After he broke up with me, he said something about running into me years into the future. Of course, in the wake of a break-up, I cling to the most abstract idea and spin a tall tale of foolish ramblings.
When we were together, we found love and happiness in each other. Then, I betrayed him in the worst possible way. The blame of our breakup rests squarely on my shoulders and I will never forgive myself. I do not tell this story for forgiveness or pity, for I am undeniably undeserving of both. Instead, I tell my story for the sake of a pathetic juvenile fantasy.
When we meet again, it'll be June of 2021. I'll have served an LDS Church mission and be finishing my undergraduates. He'll have finished medical school and be in Provo for his sister's college graduation, which is around the same time as mine. I was accepted to law school, he was accepted for residency.
We'll run into each other at Smith's. I'll be texting while holding a shopping basket filled with chips, salsa, and red apples. He'll be reaching into a freezer for a jar of pumpkin ice cream. As he closes the freezer door, he turns to collide with me. We both drop everything. Being horribly accident prone continues to be the only quality we share.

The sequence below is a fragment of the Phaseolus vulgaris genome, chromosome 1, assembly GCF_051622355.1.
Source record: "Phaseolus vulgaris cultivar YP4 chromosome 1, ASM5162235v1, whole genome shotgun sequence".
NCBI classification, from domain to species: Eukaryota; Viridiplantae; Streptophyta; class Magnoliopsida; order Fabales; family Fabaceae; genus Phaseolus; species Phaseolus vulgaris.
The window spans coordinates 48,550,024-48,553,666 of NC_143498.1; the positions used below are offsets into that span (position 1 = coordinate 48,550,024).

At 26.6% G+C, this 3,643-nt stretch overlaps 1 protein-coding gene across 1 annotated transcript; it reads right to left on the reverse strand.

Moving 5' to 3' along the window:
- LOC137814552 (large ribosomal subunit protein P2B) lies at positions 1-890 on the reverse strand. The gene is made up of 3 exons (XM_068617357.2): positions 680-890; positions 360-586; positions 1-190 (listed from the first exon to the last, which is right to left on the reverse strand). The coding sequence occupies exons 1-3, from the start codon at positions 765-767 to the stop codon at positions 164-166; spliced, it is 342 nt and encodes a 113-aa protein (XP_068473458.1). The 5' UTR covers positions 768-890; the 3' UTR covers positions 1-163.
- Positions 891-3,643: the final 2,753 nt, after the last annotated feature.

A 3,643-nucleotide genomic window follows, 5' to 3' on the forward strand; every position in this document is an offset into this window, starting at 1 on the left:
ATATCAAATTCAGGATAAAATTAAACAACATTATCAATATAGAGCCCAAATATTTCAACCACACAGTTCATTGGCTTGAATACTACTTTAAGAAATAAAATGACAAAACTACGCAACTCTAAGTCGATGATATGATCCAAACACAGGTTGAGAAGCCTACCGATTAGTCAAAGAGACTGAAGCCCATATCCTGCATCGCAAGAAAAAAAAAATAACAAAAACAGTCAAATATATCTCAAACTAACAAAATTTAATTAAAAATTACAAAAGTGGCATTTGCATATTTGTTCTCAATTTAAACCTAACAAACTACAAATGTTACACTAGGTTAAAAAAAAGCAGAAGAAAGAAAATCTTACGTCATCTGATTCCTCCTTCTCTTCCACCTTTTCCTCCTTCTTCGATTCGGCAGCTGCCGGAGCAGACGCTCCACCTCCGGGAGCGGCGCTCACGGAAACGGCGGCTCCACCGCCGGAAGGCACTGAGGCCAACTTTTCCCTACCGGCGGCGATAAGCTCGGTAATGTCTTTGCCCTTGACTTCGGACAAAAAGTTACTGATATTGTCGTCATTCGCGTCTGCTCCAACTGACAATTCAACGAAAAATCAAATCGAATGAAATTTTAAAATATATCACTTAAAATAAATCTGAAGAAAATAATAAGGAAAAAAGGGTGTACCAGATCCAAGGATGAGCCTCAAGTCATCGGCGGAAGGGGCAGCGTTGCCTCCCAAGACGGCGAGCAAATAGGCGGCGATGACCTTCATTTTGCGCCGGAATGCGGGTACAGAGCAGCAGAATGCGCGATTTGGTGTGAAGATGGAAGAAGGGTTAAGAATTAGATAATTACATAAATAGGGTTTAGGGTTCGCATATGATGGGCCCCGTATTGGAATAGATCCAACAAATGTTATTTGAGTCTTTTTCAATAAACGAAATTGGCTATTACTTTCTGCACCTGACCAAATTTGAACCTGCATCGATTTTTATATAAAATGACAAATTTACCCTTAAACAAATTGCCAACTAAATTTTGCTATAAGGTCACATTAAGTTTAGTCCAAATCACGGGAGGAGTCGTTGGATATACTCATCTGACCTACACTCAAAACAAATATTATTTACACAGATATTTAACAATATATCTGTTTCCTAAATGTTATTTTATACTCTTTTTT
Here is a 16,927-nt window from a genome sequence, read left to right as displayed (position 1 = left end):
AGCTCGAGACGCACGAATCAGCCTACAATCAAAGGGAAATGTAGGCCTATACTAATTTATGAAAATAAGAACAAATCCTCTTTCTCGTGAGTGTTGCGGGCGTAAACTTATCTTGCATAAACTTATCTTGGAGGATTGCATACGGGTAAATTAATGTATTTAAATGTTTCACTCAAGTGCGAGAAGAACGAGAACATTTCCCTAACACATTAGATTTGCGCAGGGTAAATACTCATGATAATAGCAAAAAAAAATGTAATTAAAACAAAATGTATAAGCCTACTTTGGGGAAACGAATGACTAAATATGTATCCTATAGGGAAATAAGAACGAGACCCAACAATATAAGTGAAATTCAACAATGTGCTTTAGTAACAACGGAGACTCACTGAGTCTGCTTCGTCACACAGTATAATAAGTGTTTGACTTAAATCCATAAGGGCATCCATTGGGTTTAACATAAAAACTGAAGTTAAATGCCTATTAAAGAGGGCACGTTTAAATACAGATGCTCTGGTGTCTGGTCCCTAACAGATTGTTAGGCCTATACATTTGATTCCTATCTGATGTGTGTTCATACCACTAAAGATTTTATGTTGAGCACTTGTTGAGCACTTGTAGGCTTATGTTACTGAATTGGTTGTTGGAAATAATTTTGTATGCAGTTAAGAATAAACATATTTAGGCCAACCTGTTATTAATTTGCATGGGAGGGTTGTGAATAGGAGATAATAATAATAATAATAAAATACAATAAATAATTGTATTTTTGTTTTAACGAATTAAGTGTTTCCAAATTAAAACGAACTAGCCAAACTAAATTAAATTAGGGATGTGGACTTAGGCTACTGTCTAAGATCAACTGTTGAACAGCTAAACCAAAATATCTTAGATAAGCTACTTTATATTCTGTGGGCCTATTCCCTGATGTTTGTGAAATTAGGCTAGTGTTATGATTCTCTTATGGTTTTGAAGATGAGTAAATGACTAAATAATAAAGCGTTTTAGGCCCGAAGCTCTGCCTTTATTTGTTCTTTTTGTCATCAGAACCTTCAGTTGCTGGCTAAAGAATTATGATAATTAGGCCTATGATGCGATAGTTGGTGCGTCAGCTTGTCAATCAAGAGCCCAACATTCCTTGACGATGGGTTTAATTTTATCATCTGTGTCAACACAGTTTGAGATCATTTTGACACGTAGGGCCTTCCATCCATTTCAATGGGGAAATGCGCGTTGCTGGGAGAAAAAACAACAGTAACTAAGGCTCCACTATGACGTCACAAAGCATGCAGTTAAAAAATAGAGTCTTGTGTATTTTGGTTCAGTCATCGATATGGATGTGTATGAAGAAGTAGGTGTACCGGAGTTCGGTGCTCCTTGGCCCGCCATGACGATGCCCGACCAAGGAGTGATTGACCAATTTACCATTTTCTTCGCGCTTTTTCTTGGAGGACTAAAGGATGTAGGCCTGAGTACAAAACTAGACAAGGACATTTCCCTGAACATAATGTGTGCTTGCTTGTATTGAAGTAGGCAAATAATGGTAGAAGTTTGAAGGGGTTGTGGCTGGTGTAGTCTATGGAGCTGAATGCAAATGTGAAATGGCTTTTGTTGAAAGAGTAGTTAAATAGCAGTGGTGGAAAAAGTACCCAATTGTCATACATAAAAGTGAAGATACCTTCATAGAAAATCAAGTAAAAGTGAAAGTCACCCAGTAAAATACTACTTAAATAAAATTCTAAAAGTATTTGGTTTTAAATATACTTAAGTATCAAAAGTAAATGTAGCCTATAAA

We make eye contact, blankly stares at first, then recognition, then shock. He smiles his wide smile that accentuates his dimples, and says, "Hannah!"
We hug, organize our groceries, and check out. We sit at a table outside of the grocery store. We ask about each other's families. He laughs and shakes his head when he hears that I am graduating in journalism instead of engineering. I laugh and shake my head when I hear that he decided to be a pediatrician instead of a pathologist.
He tells me about his wife, who he met in medical school. She's from Texas and loves swimming, Slipknot, and movies. She's putting off her own residency so they can start a family.
I tell him about my fiancé, who was a fellow intern at Deseret News. My future husband loves football, The Onion, and the electric guitar. I'm getting married and moving to New York within the month. I'll study at the NYU School of Law and my husband will be a journalist for the Associated Press.
After a while, we say good-bye and walk away. Since our break up, we've both found love, we've both found happiness. I'll still never forgive myself for hurting and losing him. He's doing just fine, though, he's long since learned to trust and love without reservation. He's with someone who gets to make him laugh, who gets to love him, and who gets to be his best friend.
When we meet again, I'll regret everything all over again.